(CNN) -- Malawian women protested Friday to demand an end to attacks on those who were stripped naked on the streets for wearing pants, leggings and miniskirts, instead of dresses.
Street vendors accused women of defying cultural norms and attacked them this week in Lilongwe and Blantyre, two of the nation's largest cosmopolitan centers.
"They beat them up and stripped them naked, claiming they did not follow the tradition," said Seodi White, a rights activist and protest organizer. "Attacking women in trousers is an outrage. We are a democracy, they're taking us back to the dark ages."
Protesters wore pants, miniskirts and leggings in a show of solidarity as they gathered to condemn the attacks.
Others wore white T-shirts that said: "Today we buy your merchandize, tomorrow you strip us naked!" Written in the local Chichewa language, the words were a reference to the vendors carrying out the attacks, organizers said.
"Women have a right to wear what they want," White said by phone from a protest in the commercial capital of Blantyre. "This is an embarrassment to our nation and an outright contempt for women."
Crowds chanted, "we are strong, we are strong," in the background as they demanded an end to the attacks.
Protesters met in closed spaces to avoid confrontations, she said, with her group gathering at a hall with supporters of both sexes.
The attacks have drawn the attention of the nation's president, who ordered police to arrest anyone attacking women over their attire.
In a speech on state media, President Bingu wa Mutharika warned the perpetrators to stop the attacks, saying women have a right to wear what they want.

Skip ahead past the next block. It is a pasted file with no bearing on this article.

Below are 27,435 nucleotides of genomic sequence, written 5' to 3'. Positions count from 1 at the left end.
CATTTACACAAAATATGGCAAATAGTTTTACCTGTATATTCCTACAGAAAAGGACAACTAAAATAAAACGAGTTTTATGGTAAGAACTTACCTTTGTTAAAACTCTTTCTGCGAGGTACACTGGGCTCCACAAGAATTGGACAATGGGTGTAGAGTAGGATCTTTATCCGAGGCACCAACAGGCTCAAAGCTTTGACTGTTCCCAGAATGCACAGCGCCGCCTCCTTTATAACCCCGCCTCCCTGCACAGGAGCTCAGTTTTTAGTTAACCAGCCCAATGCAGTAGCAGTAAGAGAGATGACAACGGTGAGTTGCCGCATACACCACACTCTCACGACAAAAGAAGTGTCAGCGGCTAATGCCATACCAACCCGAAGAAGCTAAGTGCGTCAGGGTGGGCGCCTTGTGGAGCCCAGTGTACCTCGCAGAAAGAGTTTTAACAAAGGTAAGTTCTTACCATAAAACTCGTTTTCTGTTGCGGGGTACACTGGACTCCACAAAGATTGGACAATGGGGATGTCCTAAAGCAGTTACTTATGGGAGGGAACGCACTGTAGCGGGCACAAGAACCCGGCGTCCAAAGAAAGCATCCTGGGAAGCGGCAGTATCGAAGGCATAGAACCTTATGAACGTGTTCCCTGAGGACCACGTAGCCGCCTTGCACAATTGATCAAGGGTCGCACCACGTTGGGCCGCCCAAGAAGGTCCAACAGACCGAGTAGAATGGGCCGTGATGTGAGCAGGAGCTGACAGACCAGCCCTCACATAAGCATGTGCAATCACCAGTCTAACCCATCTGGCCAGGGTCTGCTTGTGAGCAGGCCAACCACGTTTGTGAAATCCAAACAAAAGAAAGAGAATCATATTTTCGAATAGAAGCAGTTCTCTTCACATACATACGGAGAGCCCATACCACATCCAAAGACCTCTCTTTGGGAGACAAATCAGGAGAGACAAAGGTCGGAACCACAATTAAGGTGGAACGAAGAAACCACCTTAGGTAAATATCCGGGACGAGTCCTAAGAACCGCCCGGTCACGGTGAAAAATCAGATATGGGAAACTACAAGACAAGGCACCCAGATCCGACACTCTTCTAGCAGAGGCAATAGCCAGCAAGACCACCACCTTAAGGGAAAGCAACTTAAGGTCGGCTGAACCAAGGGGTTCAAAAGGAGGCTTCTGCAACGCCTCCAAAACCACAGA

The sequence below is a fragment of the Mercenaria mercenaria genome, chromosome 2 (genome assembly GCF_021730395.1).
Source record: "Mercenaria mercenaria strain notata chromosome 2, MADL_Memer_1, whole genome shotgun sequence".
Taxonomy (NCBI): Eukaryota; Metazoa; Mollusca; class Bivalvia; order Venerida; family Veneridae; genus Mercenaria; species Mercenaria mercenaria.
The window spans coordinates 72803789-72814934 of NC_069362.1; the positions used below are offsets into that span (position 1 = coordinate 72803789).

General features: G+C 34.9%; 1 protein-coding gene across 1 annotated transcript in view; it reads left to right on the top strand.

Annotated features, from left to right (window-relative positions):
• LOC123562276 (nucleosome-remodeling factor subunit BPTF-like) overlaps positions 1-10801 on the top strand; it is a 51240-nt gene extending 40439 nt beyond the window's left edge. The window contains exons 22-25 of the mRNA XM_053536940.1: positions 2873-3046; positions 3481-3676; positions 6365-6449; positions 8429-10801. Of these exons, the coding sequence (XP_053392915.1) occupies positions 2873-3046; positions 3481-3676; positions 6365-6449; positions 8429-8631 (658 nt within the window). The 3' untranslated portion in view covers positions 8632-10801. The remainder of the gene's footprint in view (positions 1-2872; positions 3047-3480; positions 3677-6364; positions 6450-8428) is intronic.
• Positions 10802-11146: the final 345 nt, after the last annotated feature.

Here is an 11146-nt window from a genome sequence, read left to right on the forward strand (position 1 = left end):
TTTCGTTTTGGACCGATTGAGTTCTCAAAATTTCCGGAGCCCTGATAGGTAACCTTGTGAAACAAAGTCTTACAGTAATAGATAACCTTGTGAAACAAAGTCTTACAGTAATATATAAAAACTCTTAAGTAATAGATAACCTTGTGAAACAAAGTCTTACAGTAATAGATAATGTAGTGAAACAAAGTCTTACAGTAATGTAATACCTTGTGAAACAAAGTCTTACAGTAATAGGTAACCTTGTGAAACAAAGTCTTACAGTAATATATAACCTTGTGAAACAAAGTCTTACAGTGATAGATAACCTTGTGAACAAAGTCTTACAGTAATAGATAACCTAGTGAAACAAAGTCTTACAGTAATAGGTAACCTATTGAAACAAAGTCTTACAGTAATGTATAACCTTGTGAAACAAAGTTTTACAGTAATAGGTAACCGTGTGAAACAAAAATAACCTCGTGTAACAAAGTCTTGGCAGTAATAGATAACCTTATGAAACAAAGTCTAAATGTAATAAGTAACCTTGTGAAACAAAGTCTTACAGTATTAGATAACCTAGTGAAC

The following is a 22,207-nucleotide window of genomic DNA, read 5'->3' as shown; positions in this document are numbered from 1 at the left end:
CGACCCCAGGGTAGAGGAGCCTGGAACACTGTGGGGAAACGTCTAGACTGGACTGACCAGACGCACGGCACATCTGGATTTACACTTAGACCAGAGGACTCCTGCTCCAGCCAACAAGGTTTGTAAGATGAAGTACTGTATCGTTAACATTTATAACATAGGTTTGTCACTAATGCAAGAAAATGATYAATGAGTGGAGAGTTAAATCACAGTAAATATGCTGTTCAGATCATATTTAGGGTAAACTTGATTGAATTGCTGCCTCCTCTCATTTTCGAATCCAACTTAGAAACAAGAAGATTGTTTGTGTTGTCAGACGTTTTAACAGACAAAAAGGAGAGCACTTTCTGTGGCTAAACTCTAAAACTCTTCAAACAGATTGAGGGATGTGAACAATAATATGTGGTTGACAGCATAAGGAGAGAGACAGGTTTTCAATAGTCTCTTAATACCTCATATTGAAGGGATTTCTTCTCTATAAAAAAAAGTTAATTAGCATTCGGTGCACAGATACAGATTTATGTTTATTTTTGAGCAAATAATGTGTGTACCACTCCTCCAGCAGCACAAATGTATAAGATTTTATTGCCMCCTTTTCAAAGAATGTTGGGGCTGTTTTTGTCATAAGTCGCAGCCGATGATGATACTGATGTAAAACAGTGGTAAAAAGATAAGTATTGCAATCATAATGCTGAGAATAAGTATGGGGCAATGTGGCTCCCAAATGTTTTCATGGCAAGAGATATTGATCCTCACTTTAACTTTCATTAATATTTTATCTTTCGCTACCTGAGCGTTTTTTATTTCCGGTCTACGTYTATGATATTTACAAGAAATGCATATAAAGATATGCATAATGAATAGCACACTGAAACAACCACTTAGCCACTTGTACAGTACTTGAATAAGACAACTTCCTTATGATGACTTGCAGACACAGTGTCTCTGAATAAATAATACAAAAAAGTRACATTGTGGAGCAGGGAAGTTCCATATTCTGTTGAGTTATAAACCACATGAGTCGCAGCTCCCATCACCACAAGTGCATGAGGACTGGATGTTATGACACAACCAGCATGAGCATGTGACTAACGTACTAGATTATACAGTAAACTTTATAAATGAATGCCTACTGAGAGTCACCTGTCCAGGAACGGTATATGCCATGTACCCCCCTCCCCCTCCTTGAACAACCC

Malawi banned women from wearing miniskirts and trousers during decades of dictatorship, but repealed the law in 1994 when the nation adopted multiparty democracy, White said.
Attacks on women wearing pants have occurred sporadically in other African nations as well, including Kenya and Zimbabwe.
Malawi guarantees gender equality in its constitution, but disparities remain in almost all aspects including education, employment and political power, according to human rights groups.
"Like a lot of Africa, there is a culture of instilling fear in women because people know they are voiceless even though they are guaranteed equality on paper," said Faustace Chirwa, executive director of Malawi-based National Women's Lobby Group.
Chirwa blamed the attacks on young men frustrated with the system who were venting their anger on women because they were easy targets.
"A lot of men in Africa believe they can dictate what women can do," she said. "We need tougher laws to protect women."
Chirwa said the Friday initiative is a step for women in Malawi to regain their constitutional rights.